Salary Negotiation Tips for Dietitians and Nutritionists

Becoming a dietitian is a career choice that has many personal and professional rewards. One of the reasons many people are attracted to this career path is the great salary prospects it offers. In addition, a professional dietitian receives respect for the hard work they do. Are you ready to start your career helping people make healthy choices? Take some time to learn about the art of salary negotiation for dietitians.

How Much Can You Expect to Make?

How much money you will earn annually as a dietitian depends largely on where you live and how much experience you have. Big cities like New York City and San Francisco offer the biggest salaries in the country. However, there are also many clinical settings in quieter pockets of the country that pay generous salaries.

The median annual wage for a dietitian in the United States is near $60,000. As you begin applying to jobs in your city, it is important to become familiar with income statistics in your particular region. Arriving at interviews with knowledge about how much your peers make will help you effectively negotiate your own salary.

Factors That Increase Salary

A recent graduate with limited work experience can’t ask for the same amount that a seasoned dietitian with past roles as a department director or manager can ask for. As you plan out your career, take time to come up with a reasonable salary range you can hope to attain for every year of experience you have listed on your resume.

Ask for the Right Amount for Your Industry

The type of setting you want to work in plays a big role in how much money you’re likely to make over the span of your career. If you plan to work in a healthcare setting or clinical setting, you can expect a relatively generous salary. If your are looking for clinical jobs, is a great source for finding clinics, doctors and nutrition-related hospital departments. Compare all hospitals around US states can help you decide the place where you should apply.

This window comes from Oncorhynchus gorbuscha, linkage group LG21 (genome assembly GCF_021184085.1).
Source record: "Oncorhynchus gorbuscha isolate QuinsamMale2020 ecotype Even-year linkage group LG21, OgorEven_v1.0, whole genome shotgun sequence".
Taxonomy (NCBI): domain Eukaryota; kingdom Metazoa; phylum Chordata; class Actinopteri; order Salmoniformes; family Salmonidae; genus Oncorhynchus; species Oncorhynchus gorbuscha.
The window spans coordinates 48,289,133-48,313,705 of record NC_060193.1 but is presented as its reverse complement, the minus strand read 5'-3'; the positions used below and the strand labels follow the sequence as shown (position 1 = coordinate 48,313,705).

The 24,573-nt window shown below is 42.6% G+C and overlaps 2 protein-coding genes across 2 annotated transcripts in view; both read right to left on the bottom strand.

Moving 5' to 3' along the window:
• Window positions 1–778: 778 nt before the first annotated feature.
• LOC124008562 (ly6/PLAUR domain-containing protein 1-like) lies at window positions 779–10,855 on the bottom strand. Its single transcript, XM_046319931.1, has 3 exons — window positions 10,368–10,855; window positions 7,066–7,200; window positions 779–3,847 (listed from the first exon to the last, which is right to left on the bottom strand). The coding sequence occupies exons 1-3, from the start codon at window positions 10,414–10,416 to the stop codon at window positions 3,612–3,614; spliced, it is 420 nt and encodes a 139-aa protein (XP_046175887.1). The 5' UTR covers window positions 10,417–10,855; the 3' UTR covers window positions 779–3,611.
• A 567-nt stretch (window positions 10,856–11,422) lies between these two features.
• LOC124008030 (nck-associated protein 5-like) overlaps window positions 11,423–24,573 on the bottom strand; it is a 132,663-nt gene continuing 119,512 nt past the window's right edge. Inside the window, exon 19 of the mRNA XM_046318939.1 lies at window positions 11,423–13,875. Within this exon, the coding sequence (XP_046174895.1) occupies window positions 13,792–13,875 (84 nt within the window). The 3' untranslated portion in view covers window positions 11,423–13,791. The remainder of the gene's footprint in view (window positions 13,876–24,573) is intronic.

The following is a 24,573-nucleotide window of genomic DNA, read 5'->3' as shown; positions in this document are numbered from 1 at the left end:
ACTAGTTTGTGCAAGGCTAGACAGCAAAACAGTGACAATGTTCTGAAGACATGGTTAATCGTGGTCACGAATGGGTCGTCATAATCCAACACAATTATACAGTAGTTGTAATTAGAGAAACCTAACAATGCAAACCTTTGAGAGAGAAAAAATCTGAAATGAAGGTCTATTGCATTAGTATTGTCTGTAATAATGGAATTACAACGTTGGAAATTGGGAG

However, seeking out employment at a prestigious health spa or television network may help you build an entire brand around your name. The great thing about being a dietitian is that you can choose to serve the public in a one-on-one environment or spread awareness about health and nutrition while working as a nutrition correspondent or spokesperson.

Plan Your Approach

Of course, it is more than acceptable to negotiate for a slight increase once the initial offer is on the table. If you’re a seasoned dietitian with years of experience to your name, you have a little more freedom when it comes to playing with numbers.

Arming yourself with knowledge about your worth and taking the initiative to negotiate for more than is offered to you is a winning combination for getting what you want when negotiating salary demands.